Prof Andrea Sartore-Bianchi (NTRK CONNECT) has developed this resource with COR2ED.
Introduction and scope
Hello, my name is Andrea Sartore-Bianchi, I’m a Medical Oncologist at the Niguarda Cancer Center and University of Milano, Italy and it is my pleasure to provide you with this NTRK fusion GI review Newsletter within the NTRK CONNECT initiative.
So I will touch on three key points that are: the impact of a molecular diagnosis in GI tumours; the incidence of NTRK fusions in GI tumours and the therapeutic impact of inhibiting NTRK gene fusions in GI tumours.
So we know that molecular classification of tumours, has much evolved over the last decade and that this has been also in GI tumours where we have now wide, large scale genome studies defining recurrent oncogenic alteration for colorectal, gastric, gastroesophageal junction, pancreatic, biliary tract tumours, for example.
However, we have only a limited number of a so-called driver gene alterations that are also fruitful targets of treatment such as HER-2 for gastric and colorectal, BRAF now for colorectal and of course MSI status across histologies. So when we come to gene fusions, these aberrations are quite uncommon in GI tumours but in the case of NTRK gene fusion this can represent a target for treatment.
Incidence of NTRK fusions
So in terms of incidence NTRK1 and more rarely NTRK3 fusions can be found, indeed, in a percentage from .5 to 3% in GI tumours and it has also been shown, for example in colorectal cancer, that this can have an adverse prognostic impact.
Also in colorectal cancer it has been clearly demonstrated that NTRK fusions are more likely to occur in patients with MSI-H status and especially in tumours without RAS and BRAF mutation and with a deficient MMR status caused by MLH1 hypermethylation making this subset of tumours enriched for this molecular alteration.
So when we come to the therapeutic value of targeting NTRK fusion we have now data from the pivotal histology agnostic trials of the two TRK inhibitors, larotrectinib and entrectinib, specifically focusing on the sub group of GI tumours.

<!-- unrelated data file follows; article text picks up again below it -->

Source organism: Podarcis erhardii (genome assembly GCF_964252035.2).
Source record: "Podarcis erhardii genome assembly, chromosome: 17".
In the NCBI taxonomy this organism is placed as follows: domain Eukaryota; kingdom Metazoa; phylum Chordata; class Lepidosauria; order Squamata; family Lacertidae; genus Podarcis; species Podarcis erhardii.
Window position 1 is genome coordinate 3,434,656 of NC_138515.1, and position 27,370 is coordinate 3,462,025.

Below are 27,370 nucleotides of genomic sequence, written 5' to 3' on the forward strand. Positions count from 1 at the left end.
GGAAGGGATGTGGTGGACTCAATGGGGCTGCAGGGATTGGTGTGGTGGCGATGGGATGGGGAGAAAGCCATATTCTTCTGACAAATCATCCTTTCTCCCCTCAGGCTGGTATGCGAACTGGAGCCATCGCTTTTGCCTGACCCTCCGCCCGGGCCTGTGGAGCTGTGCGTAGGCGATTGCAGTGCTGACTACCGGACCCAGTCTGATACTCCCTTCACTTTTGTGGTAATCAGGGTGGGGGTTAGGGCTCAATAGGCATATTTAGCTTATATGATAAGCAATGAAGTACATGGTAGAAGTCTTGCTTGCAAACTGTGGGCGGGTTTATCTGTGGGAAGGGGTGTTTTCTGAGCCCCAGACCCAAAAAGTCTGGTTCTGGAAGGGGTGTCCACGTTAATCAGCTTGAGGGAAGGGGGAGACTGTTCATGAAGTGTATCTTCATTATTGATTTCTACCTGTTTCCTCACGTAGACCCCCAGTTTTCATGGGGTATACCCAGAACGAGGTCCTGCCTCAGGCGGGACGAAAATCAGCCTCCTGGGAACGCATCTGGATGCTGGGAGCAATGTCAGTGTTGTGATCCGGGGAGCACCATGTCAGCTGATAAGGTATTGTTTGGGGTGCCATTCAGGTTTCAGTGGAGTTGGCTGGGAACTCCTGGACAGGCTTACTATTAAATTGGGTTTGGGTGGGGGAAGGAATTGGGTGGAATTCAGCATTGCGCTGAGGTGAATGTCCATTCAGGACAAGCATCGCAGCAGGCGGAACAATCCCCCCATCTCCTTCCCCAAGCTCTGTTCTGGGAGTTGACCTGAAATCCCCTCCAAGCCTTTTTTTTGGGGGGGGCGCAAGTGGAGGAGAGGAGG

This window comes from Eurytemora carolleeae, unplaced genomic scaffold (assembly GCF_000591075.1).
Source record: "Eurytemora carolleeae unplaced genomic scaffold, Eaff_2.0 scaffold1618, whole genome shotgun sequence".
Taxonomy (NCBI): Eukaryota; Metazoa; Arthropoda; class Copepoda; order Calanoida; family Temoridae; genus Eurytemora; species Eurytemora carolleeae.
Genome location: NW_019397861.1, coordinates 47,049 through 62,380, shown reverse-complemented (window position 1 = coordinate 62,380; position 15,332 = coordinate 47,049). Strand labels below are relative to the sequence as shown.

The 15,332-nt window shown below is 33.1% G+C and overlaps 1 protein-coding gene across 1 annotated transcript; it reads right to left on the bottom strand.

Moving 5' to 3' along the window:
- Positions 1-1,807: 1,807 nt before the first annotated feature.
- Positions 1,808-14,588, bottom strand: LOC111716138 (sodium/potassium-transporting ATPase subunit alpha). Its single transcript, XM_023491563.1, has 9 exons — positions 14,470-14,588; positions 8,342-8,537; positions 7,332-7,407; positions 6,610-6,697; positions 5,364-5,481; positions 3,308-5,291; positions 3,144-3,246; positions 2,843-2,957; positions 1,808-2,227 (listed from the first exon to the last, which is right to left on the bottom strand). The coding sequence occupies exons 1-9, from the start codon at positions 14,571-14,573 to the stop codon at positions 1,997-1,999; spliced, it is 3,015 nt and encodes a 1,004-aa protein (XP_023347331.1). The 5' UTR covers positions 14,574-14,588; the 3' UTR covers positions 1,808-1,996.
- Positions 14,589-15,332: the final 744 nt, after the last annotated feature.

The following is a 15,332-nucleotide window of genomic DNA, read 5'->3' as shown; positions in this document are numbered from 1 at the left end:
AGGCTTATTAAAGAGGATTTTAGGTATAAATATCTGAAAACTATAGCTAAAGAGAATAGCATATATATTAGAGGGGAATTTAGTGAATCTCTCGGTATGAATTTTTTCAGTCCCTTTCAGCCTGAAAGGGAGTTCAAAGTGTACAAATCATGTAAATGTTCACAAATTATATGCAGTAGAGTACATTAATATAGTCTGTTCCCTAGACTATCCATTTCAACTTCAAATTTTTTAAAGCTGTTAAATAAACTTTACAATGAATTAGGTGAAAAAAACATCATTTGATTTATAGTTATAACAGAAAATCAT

So data with entrectinib are showing a good response rate in patients with GI tumours displaying NTRK fusion and good median progression-free survival and overall survival and also data from the specific TRK inhibitor larotrectinib from the NAVIGATE trial identified 14 patients with GI tumours harbouring NTRK fusion also here a good overall response rate has been observed, especially taking into account that these patients were heavily pretreated.
So in conclusion in the landscape of GI tumours we obtain notable advances in molecular diagnosis, but still successful targeting of oncogenic alteration is lagging behind and I think that NTRK fusions do represent a valuable addition to this therapeutic armamentarium because of the availability of specific TRK inhibitors that have been shown to produce impactful clinical results.
We have now some hint about enrichment for this gene alteration, for example in MSI high tumours in the colorectal histology that I think should be considered for testing for NTRK fusion and with increasing availability of tools for molecular diagnosis, we can predict that more cases will be found in the future.
Thank you very much for your attention and I hope that you found these initiatives within the NTRK CONNECT helpful for your clinical practice.
This programme is supported by an Independent Educational Grant from Bayer